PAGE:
Tim has managed to capture my favorite thing about writing — that moment when …
Wait, I’ll let him describe it in his own words.
Djuri started life as a severed head in a sack. Not a promising start, even for a minor character. There was something, even then, nagging at the back of my mind. Djuri – that’s too good a name to waste on a severed head.
At the same time, I had another character whose name didn’t fit because he’d gone from being a minor background figure (i.e. having a name, which as fantasy authors all know is a small yet significant step up from being ‘the warrior’) into something more. He kept tugging at my shirtsleeve, saying things like “My story’s interesting, write more about me.”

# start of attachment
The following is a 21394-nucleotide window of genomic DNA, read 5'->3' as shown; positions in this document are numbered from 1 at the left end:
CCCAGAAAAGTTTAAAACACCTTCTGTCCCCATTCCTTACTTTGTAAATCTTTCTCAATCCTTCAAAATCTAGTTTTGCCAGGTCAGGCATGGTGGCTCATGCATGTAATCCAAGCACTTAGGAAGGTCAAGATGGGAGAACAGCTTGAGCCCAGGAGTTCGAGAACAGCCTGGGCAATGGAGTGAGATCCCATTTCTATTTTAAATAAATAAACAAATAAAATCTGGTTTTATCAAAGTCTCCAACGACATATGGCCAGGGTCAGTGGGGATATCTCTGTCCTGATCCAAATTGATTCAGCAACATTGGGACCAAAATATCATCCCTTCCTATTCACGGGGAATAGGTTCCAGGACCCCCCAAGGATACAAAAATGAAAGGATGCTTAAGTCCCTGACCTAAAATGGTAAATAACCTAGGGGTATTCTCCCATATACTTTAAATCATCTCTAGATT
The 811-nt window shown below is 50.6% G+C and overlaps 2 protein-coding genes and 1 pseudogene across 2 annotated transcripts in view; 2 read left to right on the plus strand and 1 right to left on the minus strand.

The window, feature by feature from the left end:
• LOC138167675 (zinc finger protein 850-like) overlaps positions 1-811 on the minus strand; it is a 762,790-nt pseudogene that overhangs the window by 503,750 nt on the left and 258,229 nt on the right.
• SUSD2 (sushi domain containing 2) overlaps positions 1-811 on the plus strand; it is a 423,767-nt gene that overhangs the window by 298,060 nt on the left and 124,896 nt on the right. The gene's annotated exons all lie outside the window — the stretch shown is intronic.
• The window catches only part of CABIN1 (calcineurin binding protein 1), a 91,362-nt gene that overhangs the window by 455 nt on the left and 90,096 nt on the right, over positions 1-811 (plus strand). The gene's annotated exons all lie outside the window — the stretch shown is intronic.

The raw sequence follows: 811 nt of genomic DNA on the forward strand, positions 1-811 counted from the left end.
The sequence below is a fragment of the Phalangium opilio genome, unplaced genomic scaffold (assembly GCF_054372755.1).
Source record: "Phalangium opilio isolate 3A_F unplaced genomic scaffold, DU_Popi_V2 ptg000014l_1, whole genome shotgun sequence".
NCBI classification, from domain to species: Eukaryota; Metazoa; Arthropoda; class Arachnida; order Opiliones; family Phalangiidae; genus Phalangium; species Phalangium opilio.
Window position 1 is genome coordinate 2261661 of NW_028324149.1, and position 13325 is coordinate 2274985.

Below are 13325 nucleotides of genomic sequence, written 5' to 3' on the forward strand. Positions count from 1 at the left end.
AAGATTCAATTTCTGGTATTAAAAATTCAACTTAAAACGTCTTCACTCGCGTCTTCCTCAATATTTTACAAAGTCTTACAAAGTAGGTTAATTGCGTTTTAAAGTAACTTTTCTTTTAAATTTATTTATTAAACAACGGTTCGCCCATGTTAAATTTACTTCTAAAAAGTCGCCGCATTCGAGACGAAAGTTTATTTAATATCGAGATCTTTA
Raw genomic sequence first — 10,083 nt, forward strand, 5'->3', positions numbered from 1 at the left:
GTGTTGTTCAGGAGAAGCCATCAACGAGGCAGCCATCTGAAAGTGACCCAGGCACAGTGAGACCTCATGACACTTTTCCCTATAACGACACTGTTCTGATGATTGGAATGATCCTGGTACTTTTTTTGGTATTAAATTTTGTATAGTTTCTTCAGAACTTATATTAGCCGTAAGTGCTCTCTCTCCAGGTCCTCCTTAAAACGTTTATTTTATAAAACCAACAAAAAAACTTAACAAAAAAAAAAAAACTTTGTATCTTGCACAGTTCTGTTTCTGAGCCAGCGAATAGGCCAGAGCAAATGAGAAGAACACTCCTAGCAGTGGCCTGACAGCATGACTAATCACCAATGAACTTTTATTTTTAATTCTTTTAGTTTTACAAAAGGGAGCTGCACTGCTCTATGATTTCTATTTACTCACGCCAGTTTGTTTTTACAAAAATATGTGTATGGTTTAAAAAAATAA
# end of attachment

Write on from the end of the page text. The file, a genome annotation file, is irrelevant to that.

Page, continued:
Stories often focus on the hero’s victories and accomplishments, whereas Djuri’s tale is one of defeat and how people deal with the consequences. It’s so hard to explain this process to a non-writer but as soon as I brought Djuri’s name together with that character he came alive for me, in a way he hadn’t before. Djuri’s story was hard choices and a life full of regret. I found myself pulling for him, even though he was fighting on the wrong side.
The severed head guy got Djuri’s old name (sorry Igull) and Djuri walked onto the pages clearly for the first time. He was a character who never featured in my original plotline for Hall of Bones. However, I can’t now imagine The Brotherhood of the Eagle series without Djuri. His character provided a vantage point for the story that I didn’t even know it needed. When I began writing it was an “Oh, this is interesting moment.” They’re the best kind.
When you’re surprised by your own writing and the story takes you off in a different direction, that’s a real payback moment for an author. Djuri provided that moment for me in Hall of Bones, and I’ll be forever grateful.